Nothing to Hide

22 SEPT 93


Precept from Poor Richard.


J. J. Charlevois

One of the most egregious penetrations in the history of espionage was the British agent Edward Bancroft, who made himself invaluable to Benjamin Franklin as private secretary when Franklin was the American envoy in Paris working to get French aid for the revolution.1 Franklin has been called a dupe and stubborn fool for ignoring repeated warnings about this man, who was not conclusively exposed until a collection of British secret service papers was published more than a century later. On the following pages, however, is reproduced a letter from Franklin acknowledging a similar warning,2 which shows the attitude he took toward the security of his secretariat. It is also a classic contribution to doctrine for general application.

Paris, Jan. 19. 1777



I am much oblig'd to you for your kind Attention to my Welfare, in the Information you give me. I have no doubt of its being well founded. But as it is impossible to discover in every case the Falsity of pretended Friends who would know our Affairs; and more so to prevent being watch'd by Spies, when interested People may think proper to place them for that purpose; I have long observ'd one Rule which prevents any Inconvenience from such Practices. It is simply this, to be concern'd in no Affairs that I should blush to have made public; and to do nothing but what Spies may see & welcome. When a Man's Actions are just & honourable, the more they are known the more his Reputation is increas'd & establish'd. If I was sure therefore that my Valet de Place was a Spy, as probably he is, I think I should not discharge him for that, if in other Respects I liked him. The various Conjectures you mention concerning my Business here, must have their Course. They amuse those that make them, & some of those that hear them; they do me no harm, and therefore it is not necessary that I should take the least Pains to rectify them.

I am glad to learn that you are in a Situation that is agreeable to you, and that Mr. Richie was lately well. My Daughter and her Children were so when I left them, but I have lost my dear Mrs. Franklin now two Years since. I have the Honour to be very respectfully

Your most obedient &

humble Servant


Cambray 12th January 1777


The agreeable manner in which I lived for several years in the once happy city of Philadelphia -- made too deep an impression upon my mind -- for either time -- distance or the vicissitudes of fortune to erase; you will not be surprised Sir -- after this declaration -- when I inform you -- that the unhappy situation of the affairs of America -- has caused me to pass many days in painful anxiety -- & sleepless nights since the commencement of the present war with England, hoping & fearing alternatively -- for the safety of the country in general but more particularly for the fate of those -- whom repeated acts of friendship and kindness -- rendered truly dear to my heart -- it is from these sentiments -- that I take the liberty of addressing you Sir -- being fully persuaded from the knowledge I have of your amiable character, that you will not only pardon the freedom I am now taking--but will also--keep the purport of this letter -- from the knowledge of any other Person -- or otherwise -- I shall be involved in great trouble -- but I am quite easy upon that head -- knowing that that it is to a gentleman of integrity -- I am writing and therefore without further preface -- I proceed to the purpose of this letter -- which is to inform you Sir -- that you are surrounded with spies -- who watch your every movement who you visit -- & by whom you are visited -- of the latter there are who pretend to be friends to the cause of your Country but that is a mere pretense -- your own good sense will easily infer -- the motive of their conduct. one Party assures -- that you are seeking aid & support from this Kingdom the other party -- insinuate that you have given up that Cause & are making the best terms you can for the private advantage of your own family connections & friends I dare not be more explicit -- for weighty reasons to my self -- but on the truth of what I inform you -- you may strictly rely. as I am ignorant of your address -- I send this to Messrs Le Normond & Co. Rue St Honory -- to deliver to your own hand -- & shall rejoice to know that you have received it safe -- if at your leisure you favor me with a few lines -- please to address me at Cambrai -- that address will be sufficient -- as I have resided here for two years with five young ladies of fortune -- Doughters to my particular friends in England, who are all under my care--we return to England in the spring season -- where if I can render you any acceptable service -- to know your Commands will give me real pleasure. I make no doubt but you have many abler friends -- but I am sure none more willing then my self. I hope you left Mrs Franklin & your Doughter well -- an account whereof will give me pleasure I had a letter from my husband a few days since--but He does not mention the affairs of America.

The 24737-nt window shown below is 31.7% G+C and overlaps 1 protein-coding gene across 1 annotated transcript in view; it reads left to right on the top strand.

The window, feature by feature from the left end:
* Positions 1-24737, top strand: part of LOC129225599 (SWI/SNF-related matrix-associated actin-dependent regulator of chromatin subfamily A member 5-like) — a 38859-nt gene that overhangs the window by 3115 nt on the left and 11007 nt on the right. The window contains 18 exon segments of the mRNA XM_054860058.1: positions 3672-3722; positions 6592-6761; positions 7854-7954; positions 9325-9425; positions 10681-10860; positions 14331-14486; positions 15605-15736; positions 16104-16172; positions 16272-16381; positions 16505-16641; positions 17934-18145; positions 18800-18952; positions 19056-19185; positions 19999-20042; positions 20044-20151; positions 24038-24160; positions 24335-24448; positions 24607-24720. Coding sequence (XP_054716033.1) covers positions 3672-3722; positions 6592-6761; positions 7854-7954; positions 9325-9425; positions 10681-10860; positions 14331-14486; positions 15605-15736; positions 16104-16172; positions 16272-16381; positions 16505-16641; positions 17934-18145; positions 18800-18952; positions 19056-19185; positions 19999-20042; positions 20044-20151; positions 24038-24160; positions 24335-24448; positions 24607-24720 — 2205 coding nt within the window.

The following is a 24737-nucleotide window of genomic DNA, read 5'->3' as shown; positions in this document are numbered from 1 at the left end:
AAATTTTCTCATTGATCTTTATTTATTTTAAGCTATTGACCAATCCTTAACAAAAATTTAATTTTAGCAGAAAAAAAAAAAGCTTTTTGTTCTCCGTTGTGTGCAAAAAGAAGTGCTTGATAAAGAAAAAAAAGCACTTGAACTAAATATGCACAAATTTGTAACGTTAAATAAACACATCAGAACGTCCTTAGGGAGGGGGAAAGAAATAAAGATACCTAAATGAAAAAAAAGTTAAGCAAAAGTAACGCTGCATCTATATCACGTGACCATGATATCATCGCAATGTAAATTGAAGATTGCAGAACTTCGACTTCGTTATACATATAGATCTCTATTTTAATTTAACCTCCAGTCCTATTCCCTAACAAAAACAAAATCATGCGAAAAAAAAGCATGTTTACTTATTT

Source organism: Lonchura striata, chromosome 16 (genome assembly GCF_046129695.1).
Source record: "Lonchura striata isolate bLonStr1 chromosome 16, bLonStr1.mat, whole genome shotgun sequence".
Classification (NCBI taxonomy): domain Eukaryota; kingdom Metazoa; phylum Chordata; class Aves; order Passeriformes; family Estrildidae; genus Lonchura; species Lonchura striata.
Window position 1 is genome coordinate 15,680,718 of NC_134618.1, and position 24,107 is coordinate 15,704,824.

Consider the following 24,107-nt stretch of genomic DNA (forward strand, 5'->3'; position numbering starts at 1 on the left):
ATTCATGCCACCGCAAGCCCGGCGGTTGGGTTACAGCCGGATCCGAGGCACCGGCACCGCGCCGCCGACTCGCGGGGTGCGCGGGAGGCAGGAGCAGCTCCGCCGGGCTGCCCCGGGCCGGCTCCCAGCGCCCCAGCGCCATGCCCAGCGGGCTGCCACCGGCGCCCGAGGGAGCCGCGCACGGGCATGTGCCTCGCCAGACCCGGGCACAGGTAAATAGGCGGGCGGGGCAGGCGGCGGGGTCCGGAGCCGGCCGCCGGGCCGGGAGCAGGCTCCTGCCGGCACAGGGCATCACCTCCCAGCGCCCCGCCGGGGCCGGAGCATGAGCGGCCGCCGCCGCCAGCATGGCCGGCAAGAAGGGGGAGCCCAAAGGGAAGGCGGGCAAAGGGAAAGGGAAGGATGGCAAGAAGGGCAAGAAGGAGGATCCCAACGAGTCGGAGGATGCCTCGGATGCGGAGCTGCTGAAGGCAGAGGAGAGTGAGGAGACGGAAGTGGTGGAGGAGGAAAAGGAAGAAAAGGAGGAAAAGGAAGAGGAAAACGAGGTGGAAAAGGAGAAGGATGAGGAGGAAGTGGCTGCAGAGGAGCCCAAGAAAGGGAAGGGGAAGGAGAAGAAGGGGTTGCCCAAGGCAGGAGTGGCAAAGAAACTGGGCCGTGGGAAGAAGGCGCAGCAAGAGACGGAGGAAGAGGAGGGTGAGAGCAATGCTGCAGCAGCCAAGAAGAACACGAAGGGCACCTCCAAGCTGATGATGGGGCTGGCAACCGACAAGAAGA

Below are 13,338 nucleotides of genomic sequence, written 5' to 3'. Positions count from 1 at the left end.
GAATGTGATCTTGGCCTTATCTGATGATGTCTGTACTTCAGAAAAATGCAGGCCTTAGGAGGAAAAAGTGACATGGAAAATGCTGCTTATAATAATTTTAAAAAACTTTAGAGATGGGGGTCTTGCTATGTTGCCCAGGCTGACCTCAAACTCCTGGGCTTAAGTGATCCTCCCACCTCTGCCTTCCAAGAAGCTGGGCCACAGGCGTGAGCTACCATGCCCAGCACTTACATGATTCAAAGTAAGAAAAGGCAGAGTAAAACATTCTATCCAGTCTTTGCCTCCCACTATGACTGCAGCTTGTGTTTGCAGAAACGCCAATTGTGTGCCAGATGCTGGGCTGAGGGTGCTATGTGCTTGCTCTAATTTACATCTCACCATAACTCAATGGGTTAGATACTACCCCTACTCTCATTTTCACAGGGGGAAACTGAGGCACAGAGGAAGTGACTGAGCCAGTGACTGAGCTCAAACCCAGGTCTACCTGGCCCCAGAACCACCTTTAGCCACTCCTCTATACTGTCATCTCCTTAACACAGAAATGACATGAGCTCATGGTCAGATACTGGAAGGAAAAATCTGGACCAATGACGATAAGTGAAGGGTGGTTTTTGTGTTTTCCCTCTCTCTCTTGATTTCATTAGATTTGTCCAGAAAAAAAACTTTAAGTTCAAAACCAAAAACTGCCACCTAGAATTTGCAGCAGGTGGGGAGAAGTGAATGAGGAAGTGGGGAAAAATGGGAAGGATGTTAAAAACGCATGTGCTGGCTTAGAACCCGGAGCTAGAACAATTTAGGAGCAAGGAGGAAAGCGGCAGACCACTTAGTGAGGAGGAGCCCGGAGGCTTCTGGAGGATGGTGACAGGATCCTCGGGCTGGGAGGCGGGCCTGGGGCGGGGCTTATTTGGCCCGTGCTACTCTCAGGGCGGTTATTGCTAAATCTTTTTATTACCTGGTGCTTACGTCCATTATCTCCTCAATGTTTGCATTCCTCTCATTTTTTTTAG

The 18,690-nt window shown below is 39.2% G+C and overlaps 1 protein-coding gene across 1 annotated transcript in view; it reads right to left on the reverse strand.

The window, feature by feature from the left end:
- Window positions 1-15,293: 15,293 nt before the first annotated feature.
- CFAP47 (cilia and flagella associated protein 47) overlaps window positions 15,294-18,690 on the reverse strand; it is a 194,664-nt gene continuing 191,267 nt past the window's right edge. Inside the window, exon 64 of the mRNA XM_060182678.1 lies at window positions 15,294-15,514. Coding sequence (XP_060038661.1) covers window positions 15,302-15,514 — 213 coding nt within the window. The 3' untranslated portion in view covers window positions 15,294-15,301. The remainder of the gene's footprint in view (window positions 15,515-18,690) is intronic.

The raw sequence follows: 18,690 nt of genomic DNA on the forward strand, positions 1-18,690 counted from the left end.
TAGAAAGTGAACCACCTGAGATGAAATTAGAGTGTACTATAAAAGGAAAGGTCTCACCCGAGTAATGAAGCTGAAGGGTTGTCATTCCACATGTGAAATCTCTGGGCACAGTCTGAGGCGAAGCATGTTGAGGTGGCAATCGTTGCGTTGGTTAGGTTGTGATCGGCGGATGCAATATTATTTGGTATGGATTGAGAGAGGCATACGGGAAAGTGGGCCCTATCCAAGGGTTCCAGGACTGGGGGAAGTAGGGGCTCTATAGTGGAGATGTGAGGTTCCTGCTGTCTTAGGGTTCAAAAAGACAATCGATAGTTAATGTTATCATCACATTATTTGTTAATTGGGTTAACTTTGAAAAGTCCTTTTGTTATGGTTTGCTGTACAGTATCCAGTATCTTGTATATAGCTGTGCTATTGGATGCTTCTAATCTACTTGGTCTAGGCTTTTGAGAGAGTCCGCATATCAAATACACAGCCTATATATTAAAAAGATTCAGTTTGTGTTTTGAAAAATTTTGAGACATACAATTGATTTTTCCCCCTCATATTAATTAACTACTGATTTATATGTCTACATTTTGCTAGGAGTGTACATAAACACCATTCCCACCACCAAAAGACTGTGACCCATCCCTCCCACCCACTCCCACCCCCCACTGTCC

I have the honor to be with great esteem
Sir Your humble servant
Juliann Ritchie

Benjn Franklin Esqr.

1 The full story is told in Studies V 1, p. A53 ff.

2 Transcription of warning letter on p. 88.

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Historical Document
Posted: May 08, 2007 08:00 AM
Last Updated: Aug 04, 2011 04:03 PM